Top alert raised over service marking 10th anniversary of Bali bombings
Indonesia raises top security alert over threat to ceremony marking 10th anniversary of attacks
Indonesia declared its top security alert yesterday, citing "credible information" of a threat to a ceremony this week marking the 10th anniversary of the Bali bombings which killed 202 people.
Shrugging off the warning, Australian Prime Minister Julia Gillard vowed to attend tomorrow's service in Bali for the victims of suicide attacks against two packed nightspots on October 12, 2002, which included 88 Australians and 11 people from Hong Kong.
Indonesia's deadliest terror attack, by the Al-Qaeda-linked group Jemaah Islamiyah (JI), opened an Asia front in the war on terrorism one year after the 9/11 attacks on the United States and dealt a morale-crushing blow to Australia.
"Based on credible information, the terrorists have planned to target the Bali bombing commemoration event with a terror attack," Bali deputy police chief I Ketut Untung Yoga Ana said.
"Security at all entry points to Bali, such as airports and seaports, will be intensified," he said, adding that security was at the "highest level".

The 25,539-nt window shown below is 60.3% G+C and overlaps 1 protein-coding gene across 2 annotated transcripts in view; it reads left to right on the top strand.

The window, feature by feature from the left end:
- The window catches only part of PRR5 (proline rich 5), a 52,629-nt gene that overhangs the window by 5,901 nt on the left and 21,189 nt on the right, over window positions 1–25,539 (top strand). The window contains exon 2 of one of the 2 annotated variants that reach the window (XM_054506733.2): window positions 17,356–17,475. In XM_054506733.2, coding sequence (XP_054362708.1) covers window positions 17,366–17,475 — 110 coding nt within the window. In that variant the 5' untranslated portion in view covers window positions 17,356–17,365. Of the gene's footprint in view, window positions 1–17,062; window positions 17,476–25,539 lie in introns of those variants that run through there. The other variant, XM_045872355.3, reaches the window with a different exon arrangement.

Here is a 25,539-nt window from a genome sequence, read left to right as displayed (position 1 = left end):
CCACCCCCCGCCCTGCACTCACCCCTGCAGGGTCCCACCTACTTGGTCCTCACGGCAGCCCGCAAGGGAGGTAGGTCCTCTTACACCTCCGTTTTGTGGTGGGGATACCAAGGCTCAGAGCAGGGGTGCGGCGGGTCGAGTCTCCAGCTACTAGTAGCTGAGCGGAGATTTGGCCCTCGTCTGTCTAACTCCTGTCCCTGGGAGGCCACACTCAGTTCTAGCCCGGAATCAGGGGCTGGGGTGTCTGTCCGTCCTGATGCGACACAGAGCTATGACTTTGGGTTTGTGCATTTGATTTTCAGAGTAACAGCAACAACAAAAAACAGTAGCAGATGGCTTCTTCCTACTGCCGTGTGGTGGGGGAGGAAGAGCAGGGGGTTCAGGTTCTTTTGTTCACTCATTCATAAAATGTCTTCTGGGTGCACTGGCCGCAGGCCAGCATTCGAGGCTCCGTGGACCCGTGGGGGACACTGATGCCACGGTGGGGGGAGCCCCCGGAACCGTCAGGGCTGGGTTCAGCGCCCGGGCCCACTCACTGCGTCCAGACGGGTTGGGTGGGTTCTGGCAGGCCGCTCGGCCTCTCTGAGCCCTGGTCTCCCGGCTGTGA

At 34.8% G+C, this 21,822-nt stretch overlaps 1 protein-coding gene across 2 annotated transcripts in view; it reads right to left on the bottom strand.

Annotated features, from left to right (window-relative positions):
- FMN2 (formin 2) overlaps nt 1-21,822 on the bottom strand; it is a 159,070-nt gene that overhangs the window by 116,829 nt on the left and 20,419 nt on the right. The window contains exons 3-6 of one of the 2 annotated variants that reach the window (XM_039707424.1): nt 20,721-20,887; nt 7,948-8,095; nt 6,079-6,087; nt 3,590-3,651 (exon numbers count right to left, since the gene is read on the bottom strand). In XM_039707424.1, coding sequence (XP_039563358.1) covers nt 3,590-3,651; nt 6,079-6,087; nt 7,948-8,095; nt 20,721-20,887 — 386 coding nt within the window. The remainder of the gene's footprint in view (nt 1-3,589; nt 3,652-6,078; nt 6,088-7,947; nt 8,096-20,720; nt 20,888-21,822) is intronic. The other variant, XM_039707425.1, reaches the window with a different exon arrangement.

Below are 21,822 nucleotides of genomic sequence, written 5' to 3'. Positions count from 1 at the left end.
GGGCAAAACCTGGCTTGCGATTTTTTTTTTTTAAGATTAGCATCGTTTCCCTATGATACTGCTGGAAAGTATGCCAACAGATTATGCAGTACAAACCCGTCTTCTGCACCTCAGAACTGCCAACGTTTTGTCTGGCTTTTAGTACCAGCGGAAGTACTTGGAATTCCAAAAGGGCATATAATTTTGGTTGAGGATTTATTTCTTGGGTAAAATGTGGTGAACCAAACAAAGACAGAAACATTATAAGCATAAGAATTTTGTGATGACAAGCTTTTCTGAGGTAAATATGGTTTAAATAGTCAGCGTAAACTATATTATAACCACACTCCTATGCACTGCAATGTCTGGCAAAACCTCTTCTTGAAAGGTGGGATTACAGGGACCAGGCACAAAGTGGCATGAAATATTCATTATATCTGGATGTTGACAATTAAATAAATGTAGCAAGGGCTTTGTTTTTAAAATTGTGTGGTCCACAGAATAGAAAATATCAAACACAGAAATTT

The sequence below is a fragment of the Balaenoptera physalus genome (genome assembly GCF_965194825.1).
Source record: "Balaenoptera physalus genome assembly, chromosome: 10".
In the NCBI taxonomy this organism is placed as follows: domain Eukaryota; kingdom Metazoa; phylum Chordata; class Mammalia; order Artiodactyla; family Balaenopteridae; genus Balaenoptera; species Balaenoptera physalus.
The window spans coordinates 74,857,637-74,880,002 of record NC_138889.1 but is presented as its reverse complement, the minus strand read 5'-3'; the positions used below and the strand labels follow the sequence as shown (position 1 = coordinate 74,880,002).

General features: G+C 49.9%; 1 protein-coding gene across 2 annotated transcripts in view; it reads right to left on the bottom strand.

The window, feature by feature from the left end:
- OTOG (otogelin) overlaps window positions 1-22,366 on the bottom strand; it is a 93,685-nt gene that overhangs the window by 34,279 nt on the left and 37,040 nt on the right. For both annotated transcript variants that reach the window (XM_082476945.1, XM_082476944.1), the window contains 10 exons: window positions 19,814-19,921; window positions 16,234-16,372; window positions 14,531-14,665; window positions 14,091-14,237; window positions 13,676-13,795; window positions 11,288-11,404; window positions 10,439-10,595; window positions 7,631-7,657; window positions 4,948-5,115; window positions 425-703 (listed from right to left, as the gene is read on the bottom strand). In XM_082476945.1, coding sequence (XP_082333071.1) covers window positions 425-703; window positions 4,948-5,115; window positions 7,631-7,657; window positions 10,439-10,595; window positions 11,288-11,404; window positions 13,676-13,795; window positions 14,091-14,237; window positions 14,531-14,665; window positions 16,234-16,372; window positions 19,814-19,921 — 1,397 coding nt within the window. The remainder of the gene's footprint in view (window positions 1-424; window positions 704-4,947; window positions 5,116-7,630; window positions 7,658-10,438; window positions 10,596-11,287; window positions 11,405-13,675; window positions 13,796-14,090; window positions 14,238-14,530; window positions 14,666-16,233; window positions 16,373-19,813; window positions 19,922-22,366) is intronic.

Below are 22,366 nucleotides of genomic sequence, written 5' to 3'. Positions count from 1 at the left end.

"We are taking extraordinary security measures following this threat," he said, after earlier announcing that 1,000 security personnel including snipers, heavily armed police commandos and intelligence agents had been deployed.
Gillard is due to give an address to commemorate the Australians who were among the victims of the strike against the Sari Club and Paddy's Bar in the Indonesian tourist island's nightlife strip of Kuta.
Friends and families of victims have poured into Bali for tomorrow's service.
The Kuta attacks 10 years ago plunged Indonesia - which has the world's largest number of Muslims - into the war on militancy and battered Bali's tourist-reliant economy.